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in the atmosphere of Titan, large patches of two trace gases glow near
the north pole, on the dusk side of the moon, and near the south pole,
on the dawn side. Brighter colors indicate stronger signals from the two
gases, HNC (left) and HC3N (right); red hues indicate less pronounced
signals.Image Credit: NRAO/AUI/NSF
maps of Saturn’s moon Titan reveal large patches of trace gases shining
brightly near the north and south poles. These regions are curiously
shifted off the poles, to the east or west, so that dawn is breaking
over the southern region while dusk is falling over the northern one.
The pair of patches was spotted by a NASA-led international team of
researchers investigating the chemical make-up of Titan’s atmosphere.
“This is an unexpected and potentially groundbreaking discovery,”
said Martin Cordiner, an astrochemist working at NASA’s Goddard Space
Flight Center in Greenbelt, Maryland, and the lead author of the study.
“These kinds of east-to-west variations have never been seen before in
Titan’s atmospheric gases. Explaining their origin presents us with a
fascinating new problem.”
The mapping comes from observations made by the Atacama Large
Millimeter/submillimeter Array (ALMA), a network of high-precision
antennas in Chile. At the wavelengths used by these antennas, the
gas-rich areas in Titan’s atmosphere glowed brightly. And because of
ALMA’s sensitivity, the researchers were able to obtain spatial maps of
chemicals in Titan’s atmosphere from a “snapshot” observation that
lasted less than three minutes.
Titan’s atmosphere has long been of interest because it acts as a
chemical factory, using energy from the sun and Saturn’s magnetic field
to produce a wide range of organic, or carbon-based, molecules. Studying
this complex chemistry may provide insights into the properties of
Earth’s very early atmosphere, which may have shared many chemical
characteristics with present-day Titan.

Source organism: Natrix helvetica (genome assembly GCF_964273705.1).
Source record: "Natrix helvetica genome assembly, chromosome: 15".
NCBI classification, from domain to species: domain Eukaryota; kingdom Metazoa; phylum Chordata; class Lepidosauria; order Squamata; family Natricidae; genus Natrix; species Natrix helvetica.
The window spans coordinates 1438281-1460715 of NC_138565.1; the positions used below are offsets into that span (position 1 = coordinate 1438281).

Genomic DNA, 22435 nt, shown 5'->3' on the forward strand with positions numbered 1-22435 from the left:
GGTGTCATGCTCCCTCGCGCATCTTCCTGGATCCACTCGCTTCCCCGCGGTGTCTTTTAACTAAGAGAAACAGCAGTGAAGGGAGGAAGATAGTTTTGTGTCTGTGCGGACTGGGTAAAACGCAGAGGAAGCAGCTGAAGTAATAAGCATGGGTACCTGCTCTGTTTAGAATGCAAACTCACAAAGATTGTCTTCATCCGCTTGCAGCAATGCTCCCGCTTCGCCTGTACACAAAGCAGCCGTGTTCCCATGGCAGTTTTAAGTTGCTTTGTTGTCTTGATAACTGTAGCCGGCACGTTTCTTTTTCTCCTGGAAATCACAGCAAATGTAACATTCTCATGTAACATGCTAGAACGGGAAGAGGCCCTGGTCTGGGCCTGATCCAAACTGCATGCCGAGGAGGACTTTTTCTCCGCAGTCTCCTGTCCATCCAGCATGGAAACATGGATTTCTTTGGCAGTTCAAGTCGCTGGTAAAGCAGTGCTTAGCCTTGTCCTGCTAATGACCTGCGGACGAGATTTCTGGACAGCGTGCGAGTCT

In this study, the researchers focused on two organic molecules, hydrogen isocyanide (HNC) and cyanoacetylene (HC3N),
that are formed in Titan’s atmosphere. At lower altitudes, the two
molecules appear concentrated above Titan’s north and south poles. These
findings are consistent with observations made by NASA’s Cassini
spacecraft, which has found a cloud cap and high concentrations of some
gases over whichever pole is experiencing winter on Titan.
The surprise came when the researchers compared the gas
concentrations at different levels in the atmosphere. At the highest
altitudes, the gas pockets appeared to be shifted away from the poles.
These off-pole locations are unexpected because the fast-moving winds in
Titan’s middle atmosphere move in an east–west direction, forming zones
similar to Jupiter’s bands, though much less pronounced. Within each
zone, the atmospheric gases should, for the most part, be thoroughly
The researchers do not have an obvious explanation for these findings yet.
“It seems incredible that chemical mechanisms could be operating on
rapid enough timescales to cause enhanced ‘pocket’' in the observed
molecules,” said Conor Nixon, a planetary scientist at Goddard and a
coauthor of the paper, published online today in the Astrophysical
Journal Letters. “We would expect the molecules to be quickly mixed
around the globe by Titan’s winds.”
At the moment, the scientists are considering a number of potential
explanations, including thermal effects, previously unknown patterns of
atmospheric circulation, or the influence of Saturn’s powerful magnetic
field, which extends far enough to engulf Titan.
Further observations are expected to improve the understanding of the
atmosphere and ongoing processes on Titan and other objects throughout
the solar system.
NASA’s Astrobiology Program supported this work through a grant to
the Goddard Center for Astrobiology, a part of the NASA Astrobiology
Institute. Additional funding came from NASA’s Planetary Atmospheres and
Planetary Astronomy programs. ALMA, an international astronomy
facility, is funded in Europe by the European Southern Observatory, in
North America by the U.S. National Science Foundation in cooperation
with the National Research Council of Canada and the National Science
Council of Taiwan, and in East Asia by the National Institutes of
Natural Sciences of Japan in cooperation with the Academia Sinica in